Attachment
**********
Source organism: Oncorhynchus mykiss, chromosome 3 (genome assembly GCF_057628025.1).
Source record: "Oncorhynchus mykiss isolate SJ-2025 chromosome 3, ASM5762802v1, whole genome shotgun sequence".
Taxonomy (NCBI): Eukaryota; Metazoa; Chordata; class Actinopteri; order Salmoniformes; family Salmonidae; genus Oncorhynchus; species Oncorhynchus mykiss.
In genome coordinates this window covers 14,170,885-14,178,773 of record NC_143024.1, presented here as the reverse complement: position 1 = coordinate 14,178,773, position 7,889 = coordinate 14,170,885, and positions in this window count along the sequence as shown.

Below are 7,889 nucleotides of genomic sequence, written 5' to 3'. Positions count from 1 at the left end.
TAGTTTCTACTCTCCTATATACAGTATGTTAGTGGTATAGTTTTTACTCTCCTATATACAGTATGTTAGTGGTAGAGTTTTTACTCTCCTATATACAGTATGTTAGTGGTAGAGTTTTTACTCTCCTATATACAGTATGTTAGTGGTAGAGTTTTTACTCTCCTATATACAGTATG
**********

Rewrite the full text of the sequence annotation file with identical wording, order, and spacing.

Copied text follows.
Source organism: Oncorhynchus mykiss, chromosome 3 (genome assembly GCF_057628025.1).
Source record: "Oncorhynchus mykiss isolate SJ-2025 chromosome 3, ASM5762802v1, whole genome shotgun sequence".
Taxonomy (NCBI): Eukaryota; Metazoa; Chordata; class Actinopteri; order Salmoniformes; family Salmonidae; genus Oncorhynchus; species Oncorhynchus mykiss.
In genome coordinates this window covers 14,170,885-14,178,773 of record NC_143024.1, presented here as the reverse complement: position 1 = coordinate 14,178,773, position 7,889 = coordinate 14,170,885, and positions in this window count along the sequence as shown.

Below are 7,889 nucleotides of genomic sequence, written 5' to 3'. Positions count from 1 at the left end.
TAGTTTCTACTCTCCTATATACAGTATGTTAGTGGTATAGTTTTTACTCTCCTATATACAGTATGTTAGTGGTAGAGTTTTTACTCTCCTATATACAGTATGTTAGTGGTAGAGTTTTTACTCTCCTATATACAGTATGTTAGTGGTAGAGTTTTTACTCTCCTATATACAGTATG